Midsize cable operator Suddenlink Communications was unable to reach a deal to distribute Viacom’s suite of 24 networks — but it has just clinched a pact with Hulu to offer subscribers access to the Internet TV service’s premium VOD service.

Suddenlink, which has about 1.1 million TV subscribers, will work with Hulu to provide customers who have TiVo set-top boxes access to Hulu’s SVOD service some time later this year. The operator reached a similar deal with Netflix a year ago.

Hulu’s pact with Suddenlink comes after the streaming-video provider landed similar reseller deals with Cablevision Systems and five smaller cable companies: Armstrong, Atlantic Broadband, Mediacom Communications, Midcontinent Communications and WideOpenWest. AT&T also plans to sell Hulu’s SVOD service to customers, but only for web and mobile apps and not through U-verse TV for now.

See More: France’s Altice Buys U.S. Cable Operator Suddenlink in $9 Billion Deal

French media conglom Altice announced on May 20 a deal to buy St. Louis-based Suddenlink in a deal valued at $9.1 billion.

“Our ongoing network investments allow us to deliver Hulu to our customers with Internet connections that tend to be the fastest and highest-ranked in the communities we serve,” said Suddenlink chief programming officer Kathy Payne.

Last fall, Suddenlink hit an impasse with Viacom — purveyor of cable networks including Nickelodeon, MTV and VH1 — over fees for carrying the media company’s channels. The cable company has said it does not intend to reinstate Viacom programming in the foreseeable future. Viacom has responded that its content is available “through hundreds of partners, including cable, satellite and many online destinations. Customers of these partners receive robust access to our programming, through a variety of audience-friendly distribution agreements that can include television, online and VOD offerings.”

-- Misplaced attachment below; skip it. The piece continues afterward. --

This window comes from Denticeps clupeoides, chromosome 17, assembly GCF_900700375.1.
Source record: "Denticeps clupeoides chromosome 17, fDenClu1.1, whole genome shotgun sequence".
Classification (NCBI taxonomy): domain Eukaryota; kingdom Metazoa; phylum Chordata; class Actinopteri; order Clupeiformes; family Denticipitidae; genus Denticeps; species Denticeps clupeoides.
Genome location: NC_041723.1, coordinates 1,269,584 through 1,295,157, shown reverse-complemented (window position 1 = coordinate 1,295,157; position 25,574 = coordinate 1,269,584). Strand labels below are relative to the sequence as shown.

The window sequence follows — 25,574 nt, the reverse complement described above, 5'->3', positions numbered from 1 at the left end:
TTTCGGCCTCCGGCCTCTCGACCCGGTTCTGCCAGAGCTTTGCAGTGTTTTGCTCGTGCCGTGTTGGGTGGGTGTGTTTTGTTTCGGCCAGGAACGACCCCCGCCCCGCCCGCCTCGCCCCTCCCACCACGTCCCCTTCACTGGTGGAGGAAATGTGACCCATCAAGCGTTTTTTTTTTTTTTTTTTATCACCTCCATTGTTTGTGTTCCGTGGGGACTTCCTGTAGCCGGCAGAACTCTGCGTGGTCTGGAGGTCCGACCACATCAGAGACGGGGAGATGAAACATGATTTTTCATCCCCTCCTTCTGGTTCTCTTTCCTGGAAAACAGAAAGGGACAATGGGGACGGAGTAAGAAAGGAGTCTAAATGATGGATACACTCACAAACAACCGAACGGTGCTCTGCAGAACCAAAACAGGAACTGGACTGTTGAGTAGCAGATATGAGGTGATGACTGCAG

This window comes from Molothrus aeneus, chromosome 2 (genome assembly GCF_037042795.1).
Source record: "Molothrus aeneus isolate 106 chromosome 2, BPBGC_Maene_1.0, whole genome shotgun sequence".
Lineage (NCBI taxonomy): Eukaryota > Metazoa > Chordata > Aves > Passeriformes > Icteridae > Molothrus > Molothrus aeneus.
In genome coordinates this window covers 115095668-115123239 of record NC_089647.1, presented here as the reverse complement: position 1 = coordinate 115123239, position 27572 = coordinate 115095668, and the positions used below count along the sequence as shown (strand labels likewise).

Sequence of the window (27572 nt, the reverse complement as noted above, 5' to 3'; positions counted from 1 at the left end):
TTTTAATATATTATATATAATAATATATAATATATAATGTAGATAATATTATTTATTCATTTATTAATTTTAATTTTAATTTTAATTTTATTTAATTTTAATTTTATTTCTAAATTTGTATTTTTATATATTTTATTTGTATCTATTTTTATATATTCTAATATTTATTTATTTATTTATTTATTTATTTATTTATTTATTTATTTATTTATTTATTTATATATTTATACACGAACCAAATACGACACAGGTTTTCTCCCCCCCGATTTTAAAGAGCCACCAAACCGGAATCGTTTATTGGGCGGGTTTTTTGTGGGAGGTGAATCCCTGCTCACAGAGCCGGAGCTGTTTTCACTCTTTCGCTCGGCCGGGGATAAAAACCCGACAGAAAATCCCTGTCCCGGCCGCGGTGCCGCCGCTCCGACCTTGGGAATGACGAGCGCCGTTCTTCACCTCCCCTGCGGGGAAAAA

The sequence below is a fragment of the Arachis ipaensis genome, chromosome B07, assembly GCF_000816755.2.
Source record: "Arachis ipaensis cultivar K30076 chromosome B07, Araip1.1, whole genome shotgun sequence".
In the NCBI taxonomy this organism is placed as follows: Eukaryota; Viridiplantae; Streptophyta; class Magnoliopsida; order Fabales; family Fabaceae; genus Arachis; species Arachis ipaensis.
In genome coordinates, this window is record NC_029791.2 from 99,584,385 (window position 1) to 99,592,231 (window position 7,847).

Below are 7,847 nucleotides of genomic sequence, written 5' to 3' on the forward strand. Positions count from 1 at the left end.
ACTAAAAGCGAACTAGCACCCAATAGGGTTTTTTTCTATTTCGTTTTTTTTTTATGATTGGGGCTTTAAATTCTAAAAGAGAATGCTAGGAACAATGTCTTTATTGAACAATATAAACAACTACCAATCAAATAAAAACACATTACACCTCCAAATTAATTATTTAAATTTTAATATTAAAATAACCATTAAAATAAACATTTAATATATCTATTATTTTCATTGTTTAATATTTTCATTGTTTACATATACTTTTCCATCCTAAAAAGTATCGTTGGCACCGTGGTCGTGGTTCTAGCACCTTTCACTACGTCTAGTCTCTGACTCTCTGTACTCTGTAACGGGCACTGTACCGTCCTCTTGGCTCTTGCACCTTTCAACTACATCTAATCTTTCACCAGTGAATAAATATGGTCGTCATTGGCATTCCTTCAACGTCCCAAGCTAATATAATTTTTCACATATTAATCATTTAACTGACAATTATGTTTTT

See More: Hulu Bets on Ambitious Slate to Catch Up to Competition

“After making a good-faith effort to reach a new agreement with Viacom — which had sought a nearly 50% increase in payments and rejected every offer from Suddenlink — we introduced other channels from the likes of Disney, Discovery, Hallmark and more,” the cable operator says in a statement posted on suddenlinkonyourside.com. Viacom has countered that Suddenlink broke off talks and that its content is available “through hundreds of partners, including cable, satellite and many online destinations.”

Hulu has about 9 million subscribers for the $7.99-per-month service. The company has been aggressively acquiring exclusive content, including all nine seasons of “Seinfeld,” and developing a bold slate of originals to lure in more subs. The company has marketed the subscription VOD service as Hulu Plus, but the company will be dropping the “Plus” from the name.

Other recent Hulu programming pickups include Fox hit “Empire,” Comedy Central’s “South Park” and CBS’ “CSI,” and last month announced a deal with AMC Networks under which it obtains exclusive rights to “The Walking Dead” spinoff “Fear the Walking Dead.” Hulu also offers current-season programming from five of the six top broadcast networks (excluding CBS) and other Hulu originals, like “Deadbeat” from Lionsgate Television.

Hulu is a joint venture of 21st Century Fox, Disney and NBCUniversal.